"I don't know what to say, it was really bad.… We are surviving," she said.

Wadih Fares said he's humbled by all the people reaching out wanting to help. (CBC)

Wadih Fares, the Lebanese consul in Halifax, has lived in Nova Scotia for 40 years. 

"I have to say this is the worst we've seen. Even throughout the civil war, we haven't seen explosions like this," he said.

Fares said he hasn't heard of anyone in Halifax who lost relatives in the explosion, but added that doesn't take away from the loss.

"We are shocked, I mean we are a very close-knit community and every one of us has families and relatives in Lebanon so we are very connected, still, to back home," Fares said.

"... We're really struggling to see how we can help."

Fares said the damage is horrible. He said Lebanon has been struggling economically, politically and with COVID-19.

He said he's humbled by the messages of support he's received and by the number of people reaching out to ask how they can help. He estimates there are more than half a million people of Lebanese origin living in Canada.

"The Lebanese people are resilient and we've taken a lot of hits before and we will come together and we will pull out of it," he said

Father Maximos Saikali is the priest of Saint Antonios Antiochian Orthodox Church in Halifax. (Brian MacKay/CBC)

Father Maximos Saikali, priest at Saint Antonios Antiochian Orthodox Church in Halifax, said he was in his office when people began texting him videos of the explosion.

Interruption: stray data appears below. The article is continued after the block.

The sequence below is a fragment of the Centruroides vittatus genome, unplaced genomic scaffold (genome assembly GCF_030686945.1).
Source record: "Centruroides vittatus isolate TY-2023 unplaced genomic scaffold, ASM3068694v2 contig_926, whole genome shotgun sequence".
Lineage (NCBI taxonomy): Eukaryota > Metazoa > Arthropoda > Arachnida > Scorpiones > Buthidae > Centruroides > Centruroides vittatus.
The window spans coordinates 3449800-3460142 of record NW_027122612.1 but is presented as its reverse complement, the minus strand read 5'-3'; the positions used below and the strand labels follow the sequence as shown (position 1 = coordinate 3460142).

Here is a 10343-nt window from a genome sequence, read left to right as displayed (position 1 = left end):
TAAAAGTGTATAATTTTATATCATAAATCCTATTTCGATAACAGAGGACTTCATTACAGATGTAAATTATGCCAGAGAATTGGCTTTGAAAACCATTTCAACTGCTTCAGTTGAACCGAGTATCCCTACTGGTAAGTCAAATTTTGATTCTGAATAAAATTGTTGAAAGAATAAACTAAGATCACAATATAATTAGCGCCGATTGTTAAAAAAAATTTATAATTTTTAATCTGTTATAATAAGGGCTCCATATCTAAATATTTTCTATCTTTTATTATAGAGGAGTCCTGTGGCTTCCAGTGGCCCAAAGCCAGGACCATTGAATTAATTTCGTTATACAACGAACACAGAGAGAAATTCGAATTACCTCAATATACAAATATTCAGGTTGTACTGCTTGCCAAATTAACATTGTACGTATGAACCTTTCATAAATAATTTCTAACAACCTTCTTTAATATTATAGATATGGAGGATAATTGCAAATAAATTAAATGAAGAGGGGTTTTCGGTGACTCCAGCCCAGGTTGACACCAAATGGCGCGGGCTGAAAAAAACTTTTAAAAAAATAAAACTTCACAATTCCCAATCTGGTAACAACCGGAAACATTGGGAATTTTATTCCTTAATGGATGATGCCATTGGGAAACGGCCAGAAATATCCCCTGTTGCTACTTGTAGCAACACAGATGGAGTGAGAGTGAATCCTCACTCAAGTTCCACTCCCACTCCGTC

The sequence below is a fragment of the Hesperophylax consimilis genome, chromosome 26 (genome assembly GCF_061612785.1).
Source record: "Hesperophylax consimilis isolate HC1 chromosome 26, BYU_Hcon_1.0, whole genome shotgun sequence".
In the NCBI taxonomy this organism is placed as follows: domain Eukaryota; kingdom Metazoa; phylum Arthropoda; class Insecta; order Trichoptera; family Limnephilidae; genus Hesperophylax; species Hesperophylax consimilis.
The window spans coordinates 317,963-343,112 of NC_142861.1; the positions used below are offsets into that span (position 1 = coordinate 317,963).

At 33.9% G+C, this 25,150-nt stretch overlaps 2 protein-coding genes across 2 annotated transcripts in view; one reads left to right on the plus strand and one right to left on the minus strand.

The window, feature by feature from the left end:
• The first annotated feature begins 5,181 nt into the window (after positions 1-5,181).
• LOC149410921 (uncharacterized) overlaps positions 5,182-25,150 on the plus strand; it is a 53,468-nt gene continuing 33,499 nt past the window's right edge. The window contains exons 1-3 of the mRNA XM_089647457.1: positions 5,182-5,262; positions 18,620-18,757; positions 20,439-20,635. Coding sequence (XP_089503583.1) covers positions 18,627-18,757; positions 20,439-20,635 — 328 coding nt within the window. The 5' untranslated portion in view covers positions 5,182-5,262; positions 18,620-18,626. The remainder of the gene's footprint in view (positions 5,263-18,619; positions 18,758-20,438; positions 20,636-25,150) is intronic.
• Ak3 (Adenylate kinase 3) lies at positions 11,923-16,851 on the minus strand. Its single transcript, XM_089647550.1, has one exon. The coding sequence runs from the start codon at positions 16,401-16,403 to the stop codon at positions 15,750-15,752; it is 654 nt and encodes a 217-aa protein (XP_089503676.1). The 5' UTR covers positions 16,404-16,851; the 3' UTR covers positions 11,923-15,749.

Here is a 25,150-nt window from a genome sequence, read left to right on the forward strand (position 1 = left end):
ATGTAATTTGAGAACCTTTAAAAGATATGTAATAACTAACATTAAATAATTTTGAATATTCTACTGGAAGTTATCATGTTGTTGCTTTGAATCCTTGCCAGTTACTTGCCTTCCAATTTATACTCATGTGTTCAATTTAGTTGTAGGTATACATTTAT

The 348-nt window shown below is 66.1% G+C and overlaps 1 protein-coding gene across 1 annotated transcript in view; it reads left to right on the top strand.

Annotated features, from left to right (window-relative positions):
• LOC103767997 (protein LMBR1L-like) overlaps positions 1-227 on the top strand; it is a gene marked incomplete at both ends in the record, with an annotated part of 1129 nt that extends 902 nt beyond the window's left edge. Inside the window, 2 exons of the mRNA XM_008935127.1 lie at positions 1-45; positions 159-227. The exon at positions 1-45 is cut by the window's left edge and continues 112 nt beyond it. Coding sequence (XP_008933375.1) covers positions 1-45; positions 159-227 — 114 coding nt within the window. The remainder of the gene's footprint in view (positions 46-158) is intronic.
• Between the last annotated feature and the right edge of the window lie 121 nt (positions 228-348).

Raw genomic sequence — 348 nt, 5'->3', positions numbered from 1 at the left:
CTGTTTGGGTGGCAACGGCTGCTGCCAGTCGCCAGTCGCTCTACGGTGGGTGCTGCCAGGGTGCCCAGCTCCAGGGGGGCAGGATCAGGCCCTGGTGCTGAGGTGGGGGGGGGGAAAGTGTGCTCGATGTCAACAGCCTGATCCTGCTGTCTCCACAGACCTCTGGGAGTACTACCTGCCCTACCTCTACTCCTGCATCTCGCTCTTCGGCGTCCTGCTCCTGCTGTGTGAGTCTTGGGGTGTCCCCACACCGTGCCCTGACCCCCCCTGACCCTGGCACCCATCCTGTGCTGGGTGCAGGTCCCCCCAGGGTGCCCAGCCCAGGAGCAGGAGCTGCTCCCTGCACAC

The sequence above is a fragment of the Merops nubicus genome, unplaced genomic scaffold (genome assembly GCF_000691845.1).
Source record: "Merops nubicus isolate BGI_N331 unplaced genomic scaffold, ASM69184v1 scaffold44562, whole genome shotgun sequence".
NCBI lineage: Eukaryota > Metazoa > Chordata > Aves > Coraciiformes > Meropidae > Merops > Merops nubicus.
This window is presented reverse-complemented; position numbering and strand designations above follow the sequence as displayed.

Saikali said his two sisters who live in Lebanon are OK. He said a friend, a priest who works near the explosion site, was also OK, but the wife was hurt in the blast.

"I couldn't sleep all night. It was not an easy night for us," Saikali said. "We tried to connect with other people, we found them and they're safe. People didn't know what was happening."

'The shock of my life'

Saikali said he lived through war in Lebanon. He said there was devastation "but never like this."

The church is reaching out to individual families to check in on them. The Lebanese community in Halifax is eager to help, he said. 

"They said we should send medicine, funds. In Beirut today, [there are] about 300,000 people out of their homes, and their homes are damaged and they need food and shelter," he said.

Anna Anjoul is the owner of Anna's Cafe in Halifax. (Brian MacKay/CBC)

Anna Anjoul, owner of Anna's Cafe, said seeing the explosion was "the shock of my life."

She saw the footage of the explosion on Facebook.

"We are united, we are strong people, we all come together. We don't care, Muslim or Christian, any other. We're really united. We really care about each other," Anjoul said.

Like a lot of people, Anjoul has questions about what caused the blast. She said all of her family and friends who are still in Lebanon are OK. She said customers have been checking in on her.

"God bless Canada," she said.

Lebanese Canadians in Nova Scotia are worried about their relatives and communities in Lebanon after an explosion in Beirut killed at least 100 people and injured thousands. 4:54

With files from Kayla Hounsell